Global mobility and immigration facing perfect storm

Businesses must work more closely with mobility and immigration experts when planning international moves, said Julia Onslow-Cole, head of PwC’s global immigration team, at the Global Expansion Summit.

Julia Onslow-Cole at GXP2017
The challenges companies are experiencing when moving people across borders are only going to get worse. This was the message from Julia Onslow-Cole, head of PwC’s global immigration team, at the 2017 Global Expansion Summit, in London.“We see political pressure from governments all around the world to tighten immigration rules in non-statutory ways – for example, by tightening up existing rules to make it harder to secure visas and to cross borders,” Ms Onslow-Cole said.“At the same time, we have businesses who increasingly want to send people across national boundaries and young people who expect to travel as part of their job. We are up against a perfect storm.”

Avoiding the risks during global expansion

Citing the example of a call taken late one Friday from a global mobility director, Julia Onslow-Cole described the difficulties of moving large teams of people at very short notice, and avoiding key risks, such as inadvertent permanent establishment and tax implications.The Brexit negotiations, US immigration policy in flux and the fast-changing crisis in Qatar also underscore the need for immigration expertise and timely information, as well as consultation at government-level to ensure businesses have access to the skills they need.

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Influencing decision-makers

A member of London Mayor Sadiq Khan’s Brexit Advisory Group, and having given evidence as a key expert on migration to the European Parliament, Julia Onslow-Cole was able to demonstrate the positive impact of migration on local economies and the business-critical need for skills mobility.Drawing on economic analysis from PwC in partnership with campaign group London First based on ten years’ data, she highlighted that, on average, a migrant worker in a full-time job in London contributed an additional £46,000 net in GVA (gross value-added) each year to the economy. The additional GVA generated by ten migrant-worker jobs supported an additional four jobs in the wider economy.Ms Onslow-Cole also gave the example of the construction industry and the importance of migration. In London, the sector employees nearly 300,000 builders, developers, contractors and engineers. Half were born in the UK, 30 per cent were EU born, and 20 were born elswhere in the world. With Brexit and a fifth of UK-born construction workers reaching retirement age in the next five years, this skills deficit is projected to deepen.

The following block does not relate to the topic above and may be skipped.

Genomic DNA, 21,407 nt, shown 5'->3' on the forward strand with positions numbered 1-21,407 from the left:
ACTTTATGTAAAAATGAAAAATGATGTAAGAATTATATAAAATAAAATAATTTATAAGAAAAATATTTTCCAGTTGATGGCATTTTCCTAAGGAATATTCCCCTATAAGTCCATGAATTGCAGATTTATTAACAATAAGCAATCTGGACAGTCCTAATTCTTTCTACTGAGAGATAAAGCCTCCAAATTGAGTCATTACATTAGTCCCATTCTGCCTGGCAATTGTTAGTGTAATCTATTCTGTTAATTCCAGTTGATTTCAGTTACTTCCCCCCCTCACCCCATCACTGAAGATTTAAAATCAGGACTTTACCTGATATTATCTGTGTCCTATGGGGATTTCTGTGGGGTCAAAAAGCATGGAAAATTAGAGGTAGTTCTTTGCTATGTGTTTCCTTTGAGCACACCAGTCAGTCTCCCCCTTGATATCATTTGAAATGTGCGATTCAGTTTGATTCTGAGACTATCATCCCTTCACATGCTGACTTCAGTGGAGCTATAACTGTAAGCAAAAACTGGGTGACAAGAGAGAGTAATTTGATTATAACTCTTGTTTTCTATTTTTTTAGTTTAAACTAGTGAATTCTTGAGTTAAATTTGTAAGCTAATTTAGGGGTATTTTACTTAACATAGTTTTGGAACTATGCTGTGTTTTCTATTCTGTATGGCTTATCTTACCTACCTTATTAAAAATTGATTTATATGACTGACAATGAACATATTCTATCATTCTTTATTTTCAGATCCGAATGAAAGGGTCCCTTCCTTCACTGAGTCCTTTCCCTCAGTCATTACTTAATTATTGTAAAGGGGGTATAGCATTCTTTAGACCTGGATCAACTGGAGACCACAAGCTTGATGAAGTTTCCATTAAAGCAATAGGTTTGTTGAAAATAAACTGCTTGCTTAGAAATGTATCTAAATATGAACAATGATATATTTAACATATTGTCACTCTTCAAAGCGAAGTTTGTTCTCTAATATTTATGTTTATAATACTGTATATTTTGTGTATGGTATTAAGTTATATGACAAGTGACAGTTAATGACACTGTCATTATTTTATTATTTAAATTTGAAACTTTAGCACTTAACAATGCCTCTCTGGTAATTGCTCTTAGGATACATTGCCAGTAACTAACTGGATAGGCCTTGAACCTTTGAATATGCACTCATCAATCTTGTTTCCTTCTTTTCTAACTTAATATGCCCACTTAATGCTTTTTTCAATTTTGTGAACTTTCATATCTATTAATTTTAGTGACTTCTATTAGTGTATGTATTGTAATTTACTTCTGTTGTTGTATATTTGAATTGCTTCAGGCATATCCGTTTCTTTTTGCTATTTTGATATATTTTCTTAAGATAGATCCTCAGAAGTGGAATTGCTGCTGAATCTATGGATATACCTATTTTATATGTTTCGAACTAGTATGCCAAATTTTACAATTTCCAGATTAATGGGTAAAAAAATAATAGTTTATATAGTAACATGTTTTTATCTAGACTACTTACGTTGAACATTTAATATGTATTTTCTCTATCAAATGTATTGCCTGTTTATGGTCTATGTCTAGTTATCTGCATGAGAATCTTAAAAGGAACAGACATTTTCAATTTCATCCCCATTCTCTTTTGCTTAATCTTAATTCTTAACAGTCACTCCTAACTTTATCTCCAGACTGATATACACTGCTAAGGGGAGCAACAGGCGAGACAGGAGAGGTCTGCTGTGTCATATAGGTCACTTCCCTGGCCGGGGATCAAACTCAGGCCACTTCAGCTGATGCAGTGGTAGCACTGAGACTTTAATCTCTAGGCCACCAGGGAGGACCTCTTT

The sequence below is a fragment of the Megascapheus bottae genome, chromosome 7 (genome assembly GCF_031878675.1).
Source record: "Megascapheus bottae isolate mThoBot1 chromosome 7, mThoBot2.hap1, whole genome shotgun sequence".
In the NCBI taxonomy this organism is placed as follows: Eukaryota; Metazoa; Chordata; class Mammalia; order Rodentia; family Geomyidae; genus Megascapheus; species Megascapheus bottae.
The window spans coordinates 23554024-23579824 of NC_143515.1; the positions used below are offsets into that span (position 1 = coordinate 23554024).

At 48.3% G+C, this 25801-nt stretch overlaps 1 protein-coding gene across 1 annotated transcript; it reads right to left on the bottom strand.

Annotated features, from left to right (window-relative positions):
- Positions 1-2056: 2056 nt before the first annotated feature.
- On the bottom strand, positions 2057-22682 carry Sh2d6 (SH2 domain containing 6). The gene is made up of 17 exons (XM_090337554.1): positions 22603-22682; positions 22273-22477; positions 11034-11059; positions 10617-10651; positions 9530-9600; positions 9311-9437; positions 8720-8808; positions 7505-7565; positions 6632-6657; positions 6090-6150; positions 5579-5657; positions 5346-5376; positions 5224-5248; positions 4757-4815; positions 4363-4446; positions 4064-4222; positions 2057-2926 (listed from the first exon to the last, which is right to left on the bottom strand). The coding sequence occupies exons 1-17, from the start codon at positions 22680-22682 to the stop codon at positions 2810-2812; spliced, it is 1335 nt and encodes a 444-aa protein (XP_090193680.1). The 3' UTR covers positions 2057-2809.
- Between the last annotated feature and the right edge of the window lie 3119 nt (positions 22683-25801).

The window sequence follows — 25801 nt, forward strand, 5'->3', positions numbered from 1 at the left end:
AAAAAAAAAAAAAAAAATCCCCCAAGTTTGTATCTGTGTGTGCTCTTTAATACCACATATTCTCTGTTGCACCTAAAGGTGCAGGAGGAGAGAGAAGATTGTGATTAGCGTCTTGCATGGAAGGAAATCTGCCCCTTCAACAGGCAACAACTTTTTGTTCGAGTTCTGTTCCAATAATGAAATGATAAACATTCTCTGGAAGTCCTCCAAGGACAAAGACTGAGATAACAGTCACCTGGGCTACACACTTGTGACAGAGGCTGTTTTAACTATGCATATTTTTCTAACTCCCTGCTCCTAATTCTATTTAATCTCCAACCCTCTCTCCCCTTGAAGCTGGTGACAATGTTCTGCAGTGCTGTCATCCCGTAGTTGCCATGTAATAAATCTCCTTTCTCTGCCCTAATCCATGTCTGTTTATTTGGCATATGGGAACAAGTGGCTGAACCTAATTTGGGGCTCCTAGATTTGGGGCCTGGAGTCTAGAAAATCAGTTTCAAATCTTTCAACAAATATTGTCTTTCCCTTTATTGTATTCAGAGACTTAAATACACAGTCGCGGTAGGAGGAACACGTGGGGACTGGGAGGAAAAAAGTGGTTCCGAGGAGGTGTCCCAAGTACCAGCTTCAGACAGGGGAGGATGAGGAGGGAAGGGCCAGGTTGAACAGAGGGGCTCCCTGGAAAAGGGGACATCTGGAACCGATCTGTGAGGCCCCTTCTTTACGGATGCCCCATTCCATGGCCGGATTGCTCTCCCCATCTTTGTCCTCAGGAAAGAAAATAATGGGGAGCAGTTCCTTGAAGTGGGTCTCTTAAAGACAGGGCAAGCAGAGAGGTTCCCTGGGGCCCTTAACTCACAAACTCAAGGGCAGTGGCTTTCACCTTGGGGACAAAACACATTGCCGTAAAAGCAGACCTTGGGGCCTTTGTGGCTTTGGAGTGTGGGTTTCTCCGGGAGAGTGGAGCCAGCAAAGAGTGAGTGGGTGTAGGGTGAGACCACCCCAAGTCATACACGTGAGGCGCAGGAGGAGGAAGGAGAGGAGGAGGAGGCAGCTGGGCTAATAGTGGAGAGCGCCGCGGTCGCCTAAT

Challenges ahead

The political wrangling over immigration is likely to create a very challenging picture for employers. EU chief negotiator Guy Verhofstad’s absolute requirement for EU citizens in the UK to maintain their current rights, supported by the European Courts of Justice (ECJ), is at odds with the UK’s Brexit plans.“The ECJ point is important, and therefore it will be quite difficult to resolve and for the UK to back down,” commented Ms Onslow-Cole.Adding to the challenges for global mobility are the evolving iterations of Donald Trump’s emergency immigration measures. The latest of these have just been announced.Recalling the uncertainty and challenge of the first round of changes, Ms Onslow-Cole said, “The travel ban came out of the blue. As the US Embassy put something up on its website, it would have to change it again. It was a constantly changing situation.”
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The rollback of the H1B visa – “the lifeblood of Silicon Valley” – was already seeing companies taking work back to India, added Ms Onslow-Cole, while in China the newly online visa and work permit process was creating further obstacles for companies looking to deploy people on assignment. Employers were reporting it was taking six to eight months to get a visa.“It is a very challenging picture for global mobility. The challenge is that we are being squeezed by the geopolitical landscape and businesses wanting flexibility. But we have to keep companies compliant,” she said.

Responding through planning, technology and insight

One of the solutions is the nascent field of data analytics and asking the right questions to get visa-ready for groups of people with particular skills. This encourages companies to engage with mobility and immigration expertise early.For mobility, therefore, “It’s about persuading decision-makers to give the heads up quickly to avoid blocks and delays.”PwC is one company that has developed apps to give rapid insight into the likely immigration considerations of assignments, and to track them. While these responses are a good start, the challenge will be in continuing to adapt to these testing times.Julia Onslow-Cole said, “Regretfully, I think the current climate is only going to make it harder for immigration and global mobility.”
Fiona Murchie, Relocate Global’s managing editor, was moderator and chairperson of the Global Sourcing, Logistics and Mobility sessions at the Global Expansion (GXP) Summit in London.

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